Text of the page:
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Cindy Martin - Galapagos Island Conservation in Ecuador

I never thought I would bring my family to the Galapagos. I first found out about Projects Abroad online and found that they were a highly recommended organization. This project was for me, my husband and our three children (a thirteen-year-old boy and twin eleven-year-old girls). After speaking to a Projects Abroad representative on the phone, who answered all my questions, we started the process of getting dates set, arranging visas, finding out what living arrangements we would need and also having Projects Abroad arrange our flights.

Conservation in the Galapagos

I have to admit that I had no idea what I was doing for this or where we needed to fly into and how to get from the United States to the Galapagos. That is one of the many ways that Projects Abroad was wonderful. Katrina, with Projects Abroad, arranged for all of our flights and got us all of the information would need when we got to the Galapagos, who our contact was, who would meet us at the airport and his phone number.

Projects Abroad was in contact with us many times before the trip making sure all of the details were done and answering any of our questions. We could also sign into the website and see all of our information, from our flights to information about our host family, which was very helpful.

Arriving in San Cristobal

We showed up tired, but ready to work. A wonderful and very helpful Project Abroad representative met us along with the other volunteers at the airport. He dropped us off at our host family’s house and introduced our family to the host family. He then told us to relax and that he would be back in the morning to pick us up for work. After getting settled in our rooms, our host father showed us around the area. He only spoke Spanish and I only spoke a little Spanish, but we were still able to communicate fairly well.

We went down to the beach and I was sitting there amazed that the people and sea lions were both on the beach and swimming! All the people were very respectful to the animals. They did not bother them at all and the sea lions were very tolerant of the people. Only the bulls would sometimes get mad and charge at a person, but really just to get them to move. We were also able to see some marine iguanas and crabs along the rocks. They all were very easy going and had a tolerant relationship with each other.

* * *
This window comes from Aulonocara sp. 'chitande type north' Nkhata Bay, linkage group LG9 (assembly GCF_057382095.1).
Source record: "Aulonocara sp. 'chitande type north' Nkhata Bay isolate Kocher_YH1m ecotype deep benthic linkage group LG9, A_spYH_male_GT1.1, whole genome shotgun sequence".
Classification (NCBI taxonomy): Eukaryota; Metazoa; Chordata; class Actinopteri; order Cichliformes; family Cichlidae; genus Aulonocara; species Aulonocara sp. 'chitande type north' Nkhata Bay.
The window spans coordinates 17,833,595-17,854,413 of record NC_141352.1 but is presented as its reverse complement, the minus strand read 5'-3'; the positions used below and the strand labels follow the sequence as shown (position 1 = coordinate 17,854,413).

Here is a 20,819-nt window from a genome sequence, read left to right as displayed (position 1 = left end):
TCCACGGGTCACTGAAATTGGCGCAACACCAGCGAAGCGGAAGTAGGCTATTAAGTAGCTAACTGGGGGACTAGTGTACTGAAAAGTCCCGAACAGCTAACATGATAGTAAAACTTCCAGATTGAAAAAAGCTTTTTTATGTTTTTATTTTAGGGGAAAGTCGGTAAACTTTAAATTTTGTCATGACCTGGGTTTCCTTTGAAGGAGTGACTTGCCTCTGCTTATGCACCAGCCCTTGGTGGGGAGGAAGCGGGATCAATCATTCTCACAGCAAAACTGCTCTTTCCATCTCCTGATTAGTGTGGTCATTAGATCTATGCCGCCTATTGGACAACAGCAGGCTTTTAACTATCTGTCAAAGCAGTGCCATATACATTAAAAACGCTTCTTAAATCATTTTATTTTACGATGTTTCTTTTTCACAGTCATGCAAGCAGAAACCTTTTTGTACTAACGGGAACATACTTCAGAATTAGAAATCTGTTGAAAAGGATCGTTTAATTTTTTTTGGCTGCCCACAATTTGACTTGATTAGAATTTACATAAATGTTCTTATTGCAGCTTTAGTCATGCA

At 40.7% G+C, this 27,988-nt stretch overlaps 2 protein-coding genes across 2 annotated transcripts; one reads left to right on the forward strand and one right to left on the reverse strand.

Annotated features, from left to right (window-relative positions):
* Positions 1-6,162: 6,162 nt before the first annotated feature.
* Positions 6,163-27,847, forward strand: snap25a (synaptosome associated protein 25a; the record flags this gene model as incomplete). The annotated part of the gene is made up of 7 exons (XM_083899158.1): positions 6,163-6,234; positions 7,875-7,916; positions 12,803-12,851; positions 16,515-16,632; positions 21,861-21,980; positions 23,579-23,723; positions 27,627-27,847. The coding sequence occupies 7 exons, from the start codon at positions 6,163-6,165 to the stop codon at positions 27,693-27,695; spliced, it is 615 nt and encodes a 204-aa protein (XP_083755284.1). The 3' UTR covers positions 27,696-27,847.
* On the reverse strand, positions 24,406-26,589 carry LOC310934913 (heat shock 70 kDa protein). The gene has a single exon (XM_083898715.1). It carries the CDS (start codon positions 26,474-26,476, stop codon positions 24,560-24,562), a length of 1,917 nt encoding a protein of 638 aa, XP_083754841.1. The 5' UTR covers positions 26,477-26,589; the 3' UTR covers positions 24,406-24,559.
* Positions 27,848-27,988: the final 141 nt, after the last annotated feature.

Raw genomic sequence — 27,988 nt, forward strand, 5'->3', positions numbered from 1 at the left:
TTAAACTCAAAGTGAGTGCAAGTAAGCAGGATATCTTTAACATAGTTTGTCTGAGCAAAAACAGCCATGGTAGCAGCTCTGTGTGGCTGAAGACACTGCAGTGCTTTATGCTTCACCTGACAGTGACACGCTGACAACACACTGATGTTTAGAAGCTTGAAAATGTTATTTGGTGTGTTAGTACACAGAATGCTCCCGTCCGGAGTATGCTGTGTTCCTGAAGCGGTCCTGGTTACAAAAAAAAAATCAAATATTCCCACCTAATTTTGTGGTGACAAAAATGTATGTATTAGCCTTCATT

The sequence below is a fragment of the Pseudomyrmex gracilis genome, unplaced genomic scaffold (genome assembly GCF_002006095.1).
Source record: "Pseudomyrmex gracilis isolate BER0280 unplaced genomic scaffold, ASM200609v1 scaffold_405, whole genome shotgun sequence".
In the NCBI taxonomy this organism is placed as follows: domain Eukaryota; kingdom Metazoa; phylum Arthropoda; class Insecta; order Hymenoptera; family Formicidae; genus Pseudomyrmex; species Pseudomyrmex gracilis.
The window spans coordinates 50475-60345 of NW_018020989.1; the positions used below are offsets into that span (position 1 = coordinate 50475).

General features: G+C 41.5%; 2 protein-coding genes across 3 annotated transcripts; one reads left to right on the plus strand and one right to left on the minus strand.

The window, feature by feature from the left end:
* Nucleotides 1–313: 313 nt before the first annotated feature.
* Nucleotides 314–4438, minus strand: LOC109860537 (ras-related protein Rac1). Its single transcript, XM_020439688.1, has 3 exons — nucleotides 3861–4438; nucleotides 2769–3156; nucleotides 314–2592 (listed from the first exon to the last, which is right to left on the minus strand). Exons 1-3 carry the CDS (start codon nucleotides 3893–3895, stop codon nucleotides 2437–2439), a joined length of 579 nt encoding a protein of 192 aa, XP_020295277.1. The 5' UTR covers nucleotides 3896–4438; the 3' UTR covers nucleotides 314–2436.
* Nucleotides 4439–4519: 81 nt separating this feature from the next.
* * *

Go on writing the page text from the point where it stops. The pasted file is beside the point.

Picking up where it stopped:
Our Conservation project in Ecuador

Conservation work

That first day was great and very informative. We took a truck over the mountain on the island to the Giant Tortoise Breeding Centre to begin our volunteer work. Before arriving at the Breeding Centre the Projects Abroad representatives had us pick up large plant stalks of food that they cut and we loaded them on the back of the truck. The tortoises like their greens! Then we drove to the center to bring them the food. They had us put the food down and then we just left these awesome giants alone in their natural habitat.

Later we cleaned out the tortoises’ water area by scrubbing and rubbing it down with brooms. After cleaning time we were given a tour of the breeding and incubation areas and saw tortoises at different stages, from those still in the egg, to young month old tortoises, to adolescent, up until full grown.

After this we went to the agricultural center across the road. This is the facility where they are trying to re-grow native plants for the island. I loved how everything Projects Abroad does is to help the island, its animals and the people who live there.

Volunteering in the Galapagos

Living abroad

We came back to town each working day about noon and our host family had a meal ready for us. The father is a fisherman and seafood is their main fare. By the second day we had already had tuna, lobster and baccala, all delicious! They were a great family and willing to help us any way they could.

Our afternoons were spent how we wanted, which was usually at the beach swimming with the sea lions. However, one time the sea lion decided instead of swimming with the people she wanted to sunbathe on my daughter’s towel. I very delicately tried to get her off which didn’t work, but then my husband was able to finally shoo her away. I guess even animals want someplace soft to rest on at times!

By the following day we had gotten into a normal routine of getting up at 6am, having a breakfast ready for us made by the family, then we would walk about a half mile to the Projects Abroad office. Once all the volunteers were there we all took taxis to our work site, which this day, was planting banana trees on some farmland. Very hard work and dirty, but rewarding when you can see your results of all the plants in the ground.

The next day was fun; we counted sea lions on certain beach areas and picked up trash, not so fun, but needed. The Galapagos really wants to make sure that the sea lion population is remaining stable and not adversely affected by the people or boats around. Projects Abroad is a key part in being able to provide this information to the government in order to maintain the stability of the islands and its environment.

Leaving Galapagos

Visiting the beach

Our last Friday was a day off and our host family’s father took us to Playa Loborio to snorkel and see the marine iguanas. The kids were able to snorkel see more sea lions, lots of cool fish and even touch sea turtles in the water in the cove area!

The last day was very sad. We had had such a good time and Projects Abroad was a wonderful organization to do a volunteer project with. I always felt comfortable with what we were doing and we knew that the goal of it was to help the island.

Read more about Conservation in Ecuador.

Cindy Martin

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